• Present the cone just far enough in front of his face so that he CAN take a step toward it, but not so far that he has to take several steps to get to it. 
  • Click/treat/repeat.  Positive reinforcement builds behavior: watch it work for you!
  • If your dog holds his head still inside the cone, give him a few treats in a row!  He’s doing it!  No click needed because clicks are for action.  But treats are the primary reinforcer, so keep them coming to let him know he’s making a good choice!  After 6 or 8 treats, take the cone off.  Great progress!
  • It’s time to add in other types of reinforcement (rewards).  Get your dog to put his head in the cone, give a treat or two, gently play with a toy, pet him in a way that he loves, or practice some easy behaviors that he’s really good at.  Try getting him to sit, walk a few steps at your side, or give you a paw if he knows those behaviors.  Of course, he gets a treat every time he does what you ask.  The treats will be associated with the behaviors but also with the cone.  You’re generalizing at this point – getting the dog to wear the cone under slightly different conditions. 
  • DO NOT leave the cone on long enough for him to get tired of it and scrape it off on his own; that defeats your purpose!  You must always be the one to take off the cone.  He needs time to learn to wear it for more extended periods of time.  So keep up the training.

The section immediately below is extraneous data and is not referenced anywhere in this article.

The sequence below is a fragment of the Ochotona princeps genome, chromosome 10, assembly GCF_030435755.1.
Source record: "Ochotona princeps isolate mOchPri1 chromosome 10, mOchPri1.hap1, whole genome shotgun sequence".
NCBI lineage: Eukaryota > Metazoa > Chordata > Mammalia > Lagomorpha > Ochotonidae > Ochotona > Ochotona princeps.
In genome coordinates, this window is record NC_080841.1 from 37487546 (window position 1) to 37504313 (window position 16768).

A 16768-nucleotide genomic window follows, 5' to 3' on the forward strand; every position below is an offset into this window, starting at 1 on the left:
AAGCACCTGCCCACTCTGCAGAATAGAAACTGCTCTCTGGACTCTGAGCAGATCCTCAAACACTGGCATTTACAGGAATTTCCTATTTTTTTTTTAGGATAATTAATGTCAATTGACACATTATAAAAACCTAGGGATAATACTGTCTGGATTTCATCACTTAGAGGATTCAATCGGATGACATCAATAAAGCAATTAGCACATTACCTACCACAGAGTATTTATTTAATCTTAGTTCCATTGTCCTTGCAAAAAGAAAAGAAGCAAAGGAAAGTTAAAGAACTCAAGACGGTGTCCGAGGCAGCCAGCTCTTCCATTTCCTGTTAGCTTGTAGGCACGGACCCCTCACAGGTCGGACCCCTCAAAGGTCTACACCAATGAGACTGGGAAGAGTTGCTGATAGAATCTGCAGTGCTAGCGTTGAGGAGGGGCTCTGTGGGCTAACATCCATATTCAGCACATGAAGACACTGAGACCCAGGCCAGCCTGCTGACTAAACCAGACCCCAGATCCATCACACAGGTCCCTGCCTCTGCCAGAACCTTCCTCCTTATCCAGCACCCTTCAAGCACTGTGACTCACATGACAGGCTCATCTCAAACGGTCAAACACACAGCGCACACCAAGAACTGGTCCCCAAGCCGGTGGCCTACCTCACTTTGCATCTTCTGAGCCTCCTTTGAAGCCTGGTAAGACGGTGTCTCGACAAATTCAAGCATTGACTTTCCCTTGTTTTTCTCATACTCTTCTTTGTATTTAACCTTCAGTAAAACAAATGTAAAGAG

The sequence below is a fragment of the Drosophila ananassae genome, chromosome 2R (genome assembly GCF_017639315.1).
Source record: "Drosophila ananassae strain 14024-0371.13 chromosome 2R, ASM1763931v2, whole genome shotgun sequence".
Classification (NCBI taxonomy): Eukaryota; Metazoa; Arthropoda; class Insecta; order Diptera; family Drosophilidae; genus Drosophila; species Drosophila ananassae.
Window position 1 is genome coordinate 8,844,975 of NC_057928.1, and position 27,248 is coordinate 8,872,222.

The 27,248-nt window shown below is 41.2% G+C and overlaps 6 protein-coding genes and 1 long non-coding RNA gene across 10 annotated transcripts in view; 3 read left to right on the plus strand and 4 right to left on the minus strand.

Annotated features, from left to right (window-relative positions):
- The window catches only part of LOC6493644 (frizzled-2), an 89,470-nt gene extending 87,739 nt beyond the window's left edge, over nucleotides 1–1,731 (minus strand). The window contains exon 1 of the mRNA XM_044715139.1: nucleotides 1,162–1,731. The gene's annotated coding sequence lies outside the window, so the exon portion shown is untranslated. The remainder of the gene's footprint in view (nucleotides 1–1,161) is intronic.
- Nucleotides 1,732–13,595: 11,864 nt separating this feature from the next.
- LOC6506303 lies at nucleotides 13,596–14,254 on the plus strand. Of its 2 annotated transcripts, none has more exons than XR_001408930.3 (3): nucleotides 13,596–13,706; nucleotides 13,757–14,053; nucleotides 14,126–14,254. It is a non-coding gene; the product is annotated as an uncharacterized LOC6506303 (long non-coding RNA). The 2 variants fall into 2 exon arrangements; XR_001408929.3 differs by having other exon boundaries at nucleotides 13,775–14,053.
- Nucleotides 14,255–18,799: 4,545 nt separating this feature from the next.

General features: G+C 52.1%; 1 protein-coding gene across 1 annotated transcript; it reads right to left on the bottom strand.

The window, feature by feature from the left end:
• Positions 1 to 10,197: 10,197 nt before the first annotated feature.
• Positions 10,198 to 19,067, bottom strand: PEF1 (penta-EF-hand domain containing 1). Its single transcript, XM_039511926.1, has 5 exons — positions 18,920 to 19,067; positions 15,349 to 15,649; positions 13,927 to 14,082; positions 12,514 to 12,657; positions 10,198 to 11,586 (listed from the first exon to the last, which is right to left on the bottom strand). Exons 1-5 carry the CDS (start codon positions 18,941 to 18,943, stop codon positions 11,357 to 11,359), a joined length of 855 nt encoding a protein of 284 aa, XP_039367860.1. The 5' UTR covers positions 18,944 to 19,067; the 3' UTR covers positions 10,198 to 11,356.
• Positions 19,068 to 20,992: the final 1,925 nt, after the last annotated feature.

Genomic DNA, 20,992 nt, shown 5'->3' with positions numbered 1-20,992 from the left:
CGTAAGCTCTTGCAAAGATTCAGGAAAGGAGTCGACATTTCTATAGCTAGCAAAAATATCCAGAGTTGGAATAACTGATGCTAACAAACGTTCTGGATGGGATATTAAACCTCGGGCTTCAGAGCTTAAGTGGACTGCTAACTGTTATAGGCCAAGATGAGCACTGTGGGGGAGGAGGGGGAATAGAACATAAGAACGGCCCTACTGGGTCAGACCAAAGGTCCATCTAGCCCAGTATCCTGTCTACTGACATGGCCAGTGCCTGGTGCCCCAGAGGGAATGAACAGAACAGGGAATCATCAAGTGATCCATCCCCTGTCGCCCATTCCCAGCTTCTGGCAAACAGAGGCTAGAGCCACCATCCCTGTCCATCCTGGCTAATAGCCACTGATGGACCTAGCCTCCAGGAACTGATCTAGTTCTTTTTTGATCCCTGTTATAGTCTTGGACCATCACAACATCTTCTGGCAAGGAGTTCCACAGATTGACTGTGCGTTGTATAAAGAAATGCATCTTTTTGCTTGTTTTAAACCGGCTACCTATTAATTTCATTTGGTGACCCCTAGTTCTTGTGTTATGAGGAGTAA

You’ll see we’re not using the clicker here – just associating the cone with the best treats and petting. We would also play with toys, we just didn’t get to that for these quick videos. Keep it short, make it fun, and watch your dog learn!

One of the “secrets” to good training is to commit to your goal.  Gently “push the envelope” of success.  Along the way, you’ll discover points of success –  your dog will be really good at some specific part.  That’s great, and he gets lots of treats for it; and it’s your new starting point for further training.  Gently ask him for a little bit more.  Never give up, never settle for “good enough”.  Know that your goal is sound and you can reach it. 

At the same time, don’t be afraid to slow down, to ask your dog for a little bit less, to practice the part that’s easy for him, a few extra times.  Dogs and humans both have moments when it’s easier to learn, and those when it’s harder.  Recognize a little difficulty when you see it.  Help your dog move past it like a good teacher.

Of course your dog doesn’t naturally want to wear a cone – who would?  It’s cumbersome, annoying, gets in the way of doing doggie things.  But behavior science has shown us that we can change a dog’s mind about things like a cone.  We can literally create a new situation in which he volunteers to put it on.  You will have to continue developing this skill set.  Do that by playing, walking, or taking him to a new place to sniff while the cone is on his head – he’ll start to wonder what fun is in store when the cone goes on! 

Imagine what it will be like for your dog if he ever has to wear a cone for an actual, necessary medical reason!  Not only will it not be another negative thing in the midst of a painful and scary event, but it will be a good and happy thing for him because you prepared him.  He’ll heal faster because he won’t be stressed out by the cone.

April Fool’s!  It’s not so bad to wear a cone!